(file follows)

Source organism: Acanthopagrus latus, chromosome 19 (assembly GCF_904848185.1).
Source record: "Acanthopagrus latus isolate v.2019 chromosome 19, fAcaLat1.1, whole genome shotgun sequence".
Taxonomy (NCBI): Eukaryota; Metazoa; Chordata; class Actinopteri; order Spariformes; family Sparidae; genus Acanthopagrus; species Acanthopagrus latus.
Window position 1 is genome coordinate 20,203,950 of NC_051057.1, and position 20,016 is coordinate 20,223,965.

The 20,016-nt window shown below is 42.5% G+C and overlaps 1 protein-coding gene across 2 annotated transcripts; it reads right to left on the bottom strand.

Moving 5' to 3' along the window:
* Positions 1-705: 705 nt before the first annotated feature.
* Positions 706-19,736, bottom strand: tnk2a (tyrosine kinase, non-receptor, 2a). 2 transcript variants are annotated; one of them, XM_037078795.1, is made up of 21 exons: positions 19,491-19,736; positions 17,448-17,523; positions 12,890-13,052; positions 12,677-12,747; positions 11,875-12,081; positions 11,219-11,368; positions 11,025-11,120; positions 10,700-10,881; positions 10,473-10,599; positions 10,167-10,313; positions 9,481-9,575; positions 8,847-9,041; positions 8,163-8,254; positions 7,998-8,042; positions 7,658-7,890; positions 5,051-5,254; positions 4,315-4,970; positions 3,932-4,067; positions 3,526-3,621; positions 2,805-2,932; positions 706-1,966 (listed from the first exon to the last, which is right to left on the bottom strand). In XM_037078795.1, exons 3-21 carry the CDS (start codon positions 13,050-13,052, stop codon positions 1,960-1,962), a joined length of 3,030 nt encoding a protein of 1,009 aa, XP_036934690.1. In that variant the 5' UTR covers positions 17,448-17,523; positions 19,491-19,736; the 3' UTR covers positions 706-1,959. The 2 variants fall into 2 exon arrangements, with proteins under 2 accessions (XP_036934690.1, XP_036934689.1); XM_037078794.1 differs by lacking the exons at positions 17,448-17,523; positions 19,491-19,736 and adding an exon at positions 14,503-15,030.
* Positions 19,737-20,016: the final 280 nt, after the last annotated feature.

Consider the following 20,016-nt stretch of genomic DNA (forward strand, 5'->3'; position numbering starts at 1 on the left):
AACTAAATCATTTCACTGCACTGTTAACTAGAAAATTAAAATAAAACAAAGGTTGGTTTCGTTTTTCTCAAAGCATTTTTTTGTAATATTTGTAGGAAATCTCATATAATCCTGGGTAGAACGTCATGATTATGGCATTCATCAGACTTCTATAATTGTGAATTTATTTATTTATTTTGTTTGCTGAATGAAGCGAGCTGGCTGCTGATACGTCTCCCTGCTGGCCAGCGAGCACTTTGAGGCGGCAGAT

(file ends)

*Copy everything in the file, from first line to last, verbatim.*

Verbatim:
Source organism: Acanthopagrus latus, chromosome 19 (assembly GCF_904848185.1).
Source record: "Acanthopagrus latus isolate v.2019 chromosome 19, fAcaLat1.1, whole genome shotgun sequence".
Taxonomy (NCBI): Eukaryota; Metazoa; Chordata; class Actinopteri; order Spariformes; family Sparidae; genus Acanthopagrus; species Acanthopagrus latus.
Window position 1 is genome coordinate 20,203,950 of NC_051057.1, and position 20,016 is coordinate 20,223,965.

The 20,016-nt window shown below is 42.5% G+C and overlaps 1 protein-coding gene across 2 annotated transcripts; it reads right to left on the bottom strand.

Moving 5' to 3' along the window:
* Positions 1-705: 705 nt before the first annotated feature.
* Positions 706-19,736, bottom strand: tnk2a (tyrosine kinase, non-receptor, 2a). 2 transcript variants are annotated; one of them, XM_037078795.1, is made up of 21 exons: positions 19,491-19,736; positions 17,448-17,523; positions 12,890-13,052; positions 12,677-12,747; positions 11,875-12,081; positions 11,219-11,368; positions 11,025-11,120; positions 10,700-10,881; positions 10,473-10,599; positions 10,167-10,313; positions 9,481-9,575; positions 8,847-9,041; positions 8,163-8,254; positions 7,998-8,042; positions 7,658-7,890; positions 5,051-5,254; positions 4,315-4,970; positions 3,932-4,067; positions 3,526-3,621; positions 2,805-2,932; positions 706-1,966 (listed from the first exon to the last, which is right to left on the bottom strand). In XM_037078795.1, exons 3-21 carry the CDS (start codon positions 13,050-13,052, stop codon positions 1,960-1,962), a joined length of 3,030 nt encoding a protein of 1,009 aa, XP_036934690.1. In that variant the 5' UTR covers positions 17,448-17,523; positions 19,491-19,736; the 3' UTR covers positions 706-1,959. The 2 variants fall into 2 exon arrangements, with proteins under 2 accessions (XP_036934690.1, XP_036934689.1); XM_037078794.1 differs by lacking the exons at positions 17,448-17,523; positions 19,491-19,736 and adding an exon at positions 14,503-15,030.
* Positions 19,737-20,016: the final 280 nt, after the last annotated feature.

Consider the following 20,016-nt stretch of genomic DNA (forward strand, 5'->3'; position numbering starts at 1 on the left):
AACTAAATCATTTCACTGCACTGTTAACTAGAAAATTAAAATAAAACAAAGGTTGGTTTCGTTTTTCTCAAAGCATTTTTTTGTAATATTTGTAGGAAATCTCATATAATCCTGGGTAGAACGTCATGATTATGGCATTCATCAGACTTCTATAATTGTGAATTTATTTATTTATTTTGTTTGCTGAATGAAGCGAGCTGGCTGCTGATACGTCTCCCTGCTGGCCAGCGAGCACTTTGAGGCGGCAGAT